Overview: Training employees and supervisors, to the greatest extent possible, improves communications within the organization and reduces any organization's exposure to workplace legal risks. Specifically, proper recordkeeping practices can place employers in a better position when targeted in regulatory audits, participating in compliance reviews or defending court claims.
Training requirements vary by state. Training addressing harassment in the workplace continues to be required in several states. Newer legislative requirements address documentation regarding training in E-Verify compliance.
In order to achieve internal goals and balance training needs and desires, employers should conduct a training needs analysis. Effective training programs accurately identify what subjects should be taught, and which employees should be trained.
Trends: Employers now enjoy a wide array of employee training and development options, especially with the rise of learning-based technologies for the workplace. Global employers may wish to invest in a centralized training system, with options for customization based on local priorities and requests. Developments in this area add affordable possibilities to an employer's menu of training choices.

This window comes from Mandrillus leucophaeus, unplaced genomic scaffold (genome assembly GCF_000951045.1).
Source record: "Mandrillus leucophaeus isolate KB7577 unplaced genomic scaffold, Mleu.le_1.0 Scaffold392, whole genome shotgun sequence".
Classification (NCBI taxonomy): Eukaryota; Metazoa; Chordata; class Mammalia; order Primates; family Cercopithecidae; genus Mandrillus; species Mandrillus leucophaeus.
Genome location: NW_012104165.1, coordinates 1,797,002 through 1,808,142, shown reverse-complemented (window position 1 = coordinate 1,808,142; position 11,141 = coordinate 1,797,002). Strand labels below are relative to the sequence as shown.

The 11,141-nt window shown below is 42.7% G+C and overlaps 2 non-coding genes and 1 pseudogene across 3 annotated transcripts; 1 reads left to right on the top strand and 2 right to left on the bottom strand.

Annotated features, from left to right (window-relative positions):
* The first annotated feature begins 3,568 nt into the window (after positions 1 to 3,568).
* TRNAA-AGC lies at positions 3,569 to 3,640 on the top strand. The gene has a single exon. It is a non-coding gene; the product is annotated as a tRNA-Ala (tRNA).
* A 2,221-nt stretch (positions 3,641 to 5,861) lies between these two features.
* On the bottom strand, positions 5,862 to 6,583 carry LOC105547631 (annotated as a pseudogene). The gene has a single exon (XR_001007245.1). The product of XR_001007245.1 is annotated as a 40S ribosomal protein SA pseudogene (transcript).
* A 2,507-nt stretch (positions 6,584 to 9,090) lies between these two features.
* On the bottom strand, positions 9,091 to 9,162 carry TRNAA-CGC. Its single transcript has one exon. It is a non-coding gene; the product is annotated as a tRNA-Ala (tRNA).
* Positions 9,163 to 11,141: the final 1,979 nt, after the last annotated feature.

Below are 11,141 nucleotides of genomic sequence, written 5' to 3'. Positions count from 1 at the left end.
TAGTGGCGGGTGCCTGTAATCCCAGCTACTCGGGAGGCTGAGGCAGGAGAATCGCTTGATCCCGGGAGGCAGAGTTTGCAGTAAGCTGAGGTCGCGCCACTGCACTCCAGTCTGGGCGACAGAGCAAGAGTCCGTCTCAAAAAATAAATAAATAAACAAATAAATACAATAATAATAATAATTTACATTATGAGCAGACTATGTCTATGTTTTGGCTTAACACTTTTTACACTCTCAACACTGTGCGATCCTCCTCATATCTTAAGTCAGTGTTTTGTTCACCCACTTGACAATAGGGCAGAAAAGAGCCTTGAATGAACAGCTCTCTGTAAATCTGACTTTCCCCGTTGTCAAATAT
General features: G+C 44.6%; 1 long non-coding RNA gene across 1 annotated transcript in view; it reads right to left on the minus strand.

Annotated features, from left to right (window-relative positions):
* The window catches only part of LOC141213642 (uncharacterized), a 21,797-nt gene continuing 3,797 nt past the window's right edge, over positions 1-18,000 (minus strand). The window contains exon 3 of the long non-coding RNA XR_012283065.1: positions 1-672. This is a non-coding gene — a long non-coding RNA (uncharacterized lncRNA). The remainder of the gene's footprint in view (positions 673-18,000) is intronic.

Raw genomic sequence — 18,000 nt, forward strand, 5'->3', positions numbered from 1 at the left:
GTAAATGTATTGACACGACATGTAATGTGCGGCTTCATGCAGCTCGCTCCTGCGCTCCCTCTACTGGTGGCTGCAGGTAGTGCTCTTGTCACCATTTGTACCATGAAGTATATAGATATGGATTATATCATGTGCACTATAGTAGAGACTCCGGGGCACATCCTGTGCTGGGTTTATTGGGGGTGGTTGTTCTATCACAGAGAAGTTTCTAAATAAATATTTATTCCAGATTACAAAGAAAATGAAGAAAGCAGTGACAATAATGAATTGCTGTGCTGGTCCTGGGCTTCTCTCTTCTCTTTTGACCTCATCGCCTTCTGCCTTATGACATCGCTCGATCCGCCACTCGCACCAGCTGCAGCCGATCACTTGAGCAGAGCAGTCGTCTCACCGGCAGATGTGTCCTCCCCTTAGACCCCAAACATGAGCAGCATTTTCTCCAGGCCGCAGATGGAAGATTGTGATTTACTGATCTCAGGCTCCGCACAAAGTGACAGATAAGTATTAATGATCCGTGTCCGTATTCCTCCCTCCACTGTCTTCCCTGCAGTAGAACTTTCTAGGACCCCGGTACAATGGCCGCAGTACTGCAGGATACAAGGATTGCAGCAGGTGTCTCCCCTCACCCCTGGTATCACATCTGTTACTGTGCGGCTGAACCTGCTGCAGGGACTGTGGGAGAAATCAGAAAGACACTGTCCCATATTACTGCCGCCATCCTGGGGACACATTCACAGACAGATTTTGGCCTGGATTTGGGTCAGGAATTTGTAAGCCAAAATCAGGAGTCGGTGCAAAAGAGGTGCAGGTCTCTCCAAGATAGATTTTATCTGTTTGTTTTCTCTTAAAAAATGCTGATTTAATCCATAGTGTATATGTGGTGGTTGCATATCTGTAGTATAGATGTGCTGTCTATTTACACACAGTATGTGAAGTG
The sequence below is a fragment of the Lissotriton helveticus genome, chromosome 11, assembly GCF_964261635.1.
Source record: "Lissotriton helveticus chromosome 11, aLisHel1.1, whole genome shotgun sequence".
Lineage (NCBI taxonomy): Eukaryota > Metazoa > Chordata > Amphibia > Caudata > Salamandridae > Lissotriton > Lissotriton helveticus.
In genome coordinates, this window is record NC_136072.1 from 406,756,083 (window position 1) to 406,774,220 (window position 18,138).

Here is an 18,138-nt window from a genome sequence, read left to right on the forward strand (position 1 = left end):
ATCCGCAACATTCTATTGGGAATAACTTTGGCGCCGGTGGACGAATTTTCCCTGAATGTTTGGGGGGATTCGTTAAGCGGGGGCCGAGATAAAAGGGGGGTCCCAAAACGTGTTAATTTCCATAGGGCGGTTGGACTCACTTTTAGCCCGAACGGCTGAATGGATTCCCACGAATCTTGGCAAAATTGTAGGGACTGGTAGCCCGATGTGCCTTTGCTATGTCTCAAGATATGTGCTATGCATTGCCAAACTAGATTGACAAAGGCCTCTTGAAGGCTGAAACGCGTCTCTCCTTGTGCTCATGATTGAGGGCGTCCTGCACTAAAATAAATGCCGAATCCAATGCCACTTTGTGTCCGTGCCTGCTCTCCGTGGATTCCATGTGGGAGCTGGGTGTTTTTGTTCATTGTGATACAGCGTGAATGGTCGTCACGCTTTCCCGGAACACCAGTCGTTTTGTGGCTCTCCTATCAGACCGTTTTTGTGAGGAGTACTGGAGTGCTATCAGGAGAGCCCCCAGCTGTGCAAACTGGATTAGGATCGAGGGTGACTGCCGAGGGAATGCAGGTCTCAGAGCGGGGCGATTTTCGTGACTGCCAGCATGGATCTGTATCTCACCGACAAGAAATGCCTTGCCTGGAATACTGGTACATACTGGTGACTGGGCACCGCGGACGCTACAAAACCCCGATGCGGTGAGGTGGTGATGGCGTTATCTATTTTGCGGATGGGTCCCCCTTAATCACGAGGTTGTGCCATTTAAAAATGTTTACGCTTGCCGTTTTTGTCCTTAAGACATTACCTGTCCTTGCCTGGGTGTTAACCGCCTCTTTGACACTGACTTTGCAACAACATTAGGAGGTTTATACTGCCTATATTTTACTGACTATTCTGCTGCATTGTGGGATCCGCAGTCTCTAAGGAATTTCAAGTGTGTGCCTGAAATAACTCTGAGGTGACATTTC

Author: Marta Moakley, JD, Legal Editor
Numerous legislative changes take effect on or about January 1, affecting minimum wage rates, employee leaves, health care benefits and more. HR should take note of these legal developments and take appropriate steps to comply.
Updated to include sexual harassment and assault prevention training requirements for employers of isolated workers, effective January 1, 2020.
Updated to reflect amendments to Illinois requirements, effective January 1, 2020.
Updated to reflect amendments to sexual harassment prevention training requirements for construction workers; implicit bias training for health care providers; and to include the Janitor Survivor Empowerment Act, all effective January 1, 2020.
Updated to reflect safety training requirements for workers in the convention industry, effective January 1, 2020.
As mandated by the Connecticut Commission on Human Rights and Opportunities, covered Connecticut employers should provide the Connecticut Model Sexual Harassment Prevention Training to employees, or meet or exceed its requirements.